“By means of a shower of arrows released in battle, He [Rama] will take away your prowess, pride, strength, and impudence from every inch of your body.” (Sita Devi speaking to Ravana, Valmiki Ramayana, Aranya Kand, 56.15)
Life is full of many experiences and events which take their toll on our bodies. The aging process wears down the different parts of our body, making our skin look wrinkled and old. The mind also takes a beating from having to repeatedly go through the daily grind. So it is not surprising that many of us look for ways to cleanse our bodies, both internally and externally. There are many popular methods aimed at removing impurities from the body, but none of these target the inner self, the soul. The best way to cleanse the heart, the area where the soul resides, is to constantly associate with God. Though the actual nature of this association can vary, one is still guaranteed to be detoxified of all impurities through the establishment of a relationship with the Supreme Lord.
The spa is a nice retreat for those needing some relaxation time, some time to unwind and recharge the batteries. Spas are health resorts usually located near the seaside. Attendees are treated to various cleansing procedures such as mud masks, massages, skin treatments, and exercise routines like yoga and tai chi. These treatments are nice because a person can just relax and let trained professionals take care of their every need. This is in stark contrast to the way we normally operate, where we are required to be responsible in meeting the demands of our employers, family, and friends.
During the course of a day, our bodies accumulate various impurities through the activities we engage in and the places we go. This is why we are required to take a shower every morning, for the body accumulates dust, sweat, and other impurities over a twenty-four hour period. To combat the attack of these impurities, products such as facial cleansers, shampoos, and fancy soaps are used, thus ensuring an always clean body. The body is not the only thing that accumulates impurities, for the mind also attracts all sorts of bad things from the events that are witnessed and the people that are encountered. For mental health, one may try to relax, watch television, talk to close friends, etc. If we are really down in the dumps, we may visit a trained professional such as a psychiatrist or a psychologist.
While these methods are certainly capable of removing impurities, they fail to tackle the primary issue, the root cause of our uncleanliness. Our bodies, including our minds, are products of material nature which is referred to as prakriti in Sanskrit. Prakriti can mean matter, or it can refer to something being female or feminine. This points to the fact that matter is subordinate and not in control of anything. It is dominated; it is controlled by spirit, also known as purusha. We are all purusha in a sense because we are all spirit souls at the core. The soul is the driving force behind our activities, the basis of our identity. The gross material body is incapable of performing activity in the absence of the soul. We know this from studying the event of death. When a person dies, the soul exits the body. As soon as the soul leaves, the body becomes useless and starts to decay. Using deductive reasoning, we can conclude that it is the soul, or purusha, that is important and not the body, or prakriti.
“For the soul there is never birth nor death. Nor, having once been, does he ever cease to be. He is unborn, eternal, ever-existing, undying and primeval. He is not slain when the body is slain.” (Lord Krishna, Bhagavad-gita, 2.20)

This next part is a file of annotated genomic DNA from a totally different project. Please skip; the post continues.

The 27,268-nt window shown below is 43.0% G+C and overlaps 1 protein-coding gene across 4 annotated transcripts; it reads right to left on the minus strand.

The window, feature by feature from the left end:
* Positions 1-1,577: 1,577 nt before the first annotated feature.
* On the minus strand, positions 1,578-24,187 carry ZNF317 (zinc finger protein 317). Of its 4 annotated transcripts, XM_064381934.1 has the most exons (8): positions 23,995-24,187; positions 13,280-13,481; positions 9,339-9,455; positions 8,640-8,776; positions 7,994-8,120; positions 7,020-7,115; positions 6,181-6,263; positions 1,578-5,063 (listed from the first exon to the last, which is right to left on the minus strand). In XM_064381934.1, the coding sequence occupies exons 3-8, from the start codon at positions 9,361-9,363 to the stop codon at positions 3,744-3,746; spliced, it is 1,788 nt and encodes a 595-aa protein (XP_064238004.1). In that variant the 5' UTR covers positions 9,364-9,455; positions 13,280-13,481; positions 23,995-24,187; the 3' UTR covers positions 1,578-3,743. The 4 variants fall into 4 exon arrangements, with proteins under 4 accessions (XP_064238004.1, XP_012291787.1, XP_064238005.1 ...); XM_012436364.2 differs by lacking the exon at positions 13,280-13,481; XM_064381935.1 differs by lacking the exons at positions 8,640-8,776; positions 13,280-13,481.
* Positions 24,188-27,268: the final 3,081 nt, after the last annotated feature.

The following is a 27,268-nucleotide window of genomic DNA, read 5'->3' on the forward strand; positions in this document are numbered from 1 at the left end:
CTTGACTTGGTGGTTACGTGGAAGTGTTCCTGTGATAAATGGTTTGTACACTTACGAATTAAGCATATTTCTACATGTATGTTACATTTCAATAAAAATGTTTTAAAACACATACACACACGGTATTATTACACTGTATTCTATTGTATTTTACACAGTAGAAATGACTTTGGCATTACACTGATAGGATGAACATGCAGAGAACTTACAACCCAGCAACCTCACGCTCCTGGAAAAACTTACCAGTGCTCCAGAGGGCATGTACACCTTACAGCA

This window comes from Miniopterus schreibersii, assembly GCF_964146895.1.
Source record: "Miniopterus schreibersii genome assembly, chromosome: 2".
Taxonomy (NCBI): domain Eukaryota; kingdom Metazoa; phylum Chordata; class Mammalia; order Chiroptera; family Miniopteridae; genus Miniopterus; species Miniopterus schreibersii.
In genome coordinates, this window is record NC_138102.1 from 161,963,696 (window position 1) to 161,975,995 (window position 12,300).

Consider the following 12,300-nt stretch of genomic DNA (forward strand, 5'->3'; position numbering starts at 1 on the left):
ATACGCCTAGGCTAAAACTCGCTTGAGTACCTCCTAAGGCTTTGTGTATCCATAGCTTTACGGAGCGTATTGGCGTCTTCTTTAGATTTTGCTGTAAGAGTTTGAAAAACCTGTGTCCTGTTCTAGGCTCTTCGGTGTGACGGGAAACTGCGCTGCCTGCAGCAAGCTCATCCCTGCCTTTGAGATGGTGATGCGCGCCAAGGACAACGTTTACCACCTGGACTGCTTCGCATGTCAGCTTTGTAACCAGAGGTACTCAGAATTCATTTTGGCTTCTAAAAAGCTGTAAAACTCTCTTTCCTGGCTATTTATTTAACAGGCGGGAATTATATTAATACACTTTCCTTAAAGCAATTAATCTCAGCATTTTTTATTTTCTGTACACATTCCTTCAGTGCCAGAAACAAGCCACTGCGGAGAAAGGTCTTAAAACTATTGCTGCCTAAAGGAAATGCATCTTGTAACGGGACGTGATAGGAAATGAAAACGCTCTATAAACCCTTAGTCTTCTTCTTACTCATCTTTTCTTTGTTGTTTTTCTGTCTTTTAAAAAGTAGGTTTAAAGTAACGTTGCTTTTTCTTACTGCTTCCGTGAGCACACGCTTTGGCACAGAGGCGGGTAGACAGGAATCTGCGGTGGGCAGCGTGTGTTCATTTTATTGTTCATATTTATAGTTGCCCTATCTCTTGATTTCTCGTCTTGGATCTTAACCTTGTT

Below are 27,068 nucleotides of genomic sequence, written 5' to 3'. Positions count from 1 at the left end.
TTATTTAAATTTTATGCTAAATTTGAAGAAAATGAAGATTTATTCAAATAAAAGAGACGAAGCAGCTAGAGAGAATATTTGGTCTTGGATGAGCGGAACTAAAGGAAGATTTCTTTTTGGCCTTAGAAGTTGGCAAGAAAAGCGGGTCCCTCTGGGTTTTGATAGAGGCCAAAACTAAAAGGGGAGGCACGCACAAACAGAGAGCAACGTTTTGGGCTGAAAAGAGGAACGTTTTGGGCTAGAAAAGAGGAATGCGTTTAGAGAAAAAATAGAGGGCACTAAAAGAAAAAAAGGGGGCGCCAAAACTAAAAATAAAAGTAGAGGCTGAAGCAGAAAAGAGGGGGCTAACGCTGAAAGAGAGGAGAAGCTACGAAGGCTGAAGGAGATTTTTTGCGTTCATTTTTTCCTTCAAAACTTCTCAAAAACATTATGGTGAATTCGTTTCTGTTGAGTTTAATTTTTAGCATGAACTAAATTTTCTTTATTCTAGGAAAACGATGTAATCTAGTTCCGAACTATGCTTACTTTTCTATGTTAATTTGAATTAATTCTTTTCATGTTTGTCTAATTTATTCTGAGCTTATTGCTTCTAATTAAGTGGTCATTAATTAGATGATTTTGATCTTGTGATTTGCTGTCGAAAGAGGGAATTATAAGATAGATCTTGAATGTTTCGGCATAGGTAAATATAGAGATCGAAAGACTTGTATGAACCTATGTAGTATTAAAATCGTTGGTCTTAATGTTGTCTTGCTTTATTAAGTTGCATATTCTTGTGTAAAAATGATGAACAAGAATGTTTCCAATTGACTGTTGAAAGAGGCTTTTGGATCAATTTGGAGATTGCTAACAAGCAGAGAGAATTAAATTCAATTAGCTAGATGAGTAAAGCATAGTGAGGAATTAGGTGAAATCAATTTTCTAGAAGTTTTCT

The aforementioned detoxification methods all aim to cleanse gross matter in the form of our outward bodies, and subtle matter in the form of our minds. The Vedas, the ancient scriptures of India, tell us that the soul is eternal, while the body is not. This means that our current life is not the first one we’ve had. Rather, our soul transmigrates from one body to another through a series of lifetimes. Through the course of events that occur in each lifetime, the soul accumulates dust, which then carries over to the next life.
“The living entity in the material world carries his different conceptions of life from one body to another as the air carries aromas.” (Lord Krishna, Bg. 15.8)
The soul itself is always pure, but due to its subordinate nature, it has the propensity to become attached to gross matter in the form of a body. When we take birth, our past activities and consciousness come with us, thus forming a material body with a specific nature. The individual spirit soul, or jivatma, is purusha in a small sense, but it is still inferior to the maha-purusha. Lord Krishna, the Supreme Personality of Godhead, is the maha-purusha, or great predominator or person. Unlike us, God can never associate with material nature, or prakriti. On a higher level of understanding, we living entities are prakriti since we are meant for the Lord’s enjoyment. He is the male, or predominator, and we are female, or the predominated. This is not meant to be taken in a negative light. It means that we spirit souls are happiest when we are in loving association with God.
Through the course of our many lives, dust accumulates around the heart due to all the sinful activities we commit. There are different definitions for what actually constitutes a sin, but at the basic level, any activity which causes us to remain bound to the repeated cycle of birth and death can be classified as sin. God is extremely fair, and He lets us live wherever we want. If we want to stay in this temporary material world, He more than happily obliges. The great sages have declared that desiring to remain in the material world constitutes a sin because we are actually meant for God’s enjoyment. We can think of it in terms of a marriage. In a good marriage, both husband and wife are completely devoted to each other; they have no desire to intimately associate with anyone else. Our relationship with God can be thought of in the same light. We are meant to be loving servants of the Supreme Lord, but by living in the material world, our attention, along with our devotion, goes elsewhere. This certainly isn’t a nice thing, for we have no reason to neglect God. Since material desires represent willful neglect, they are considered sinful.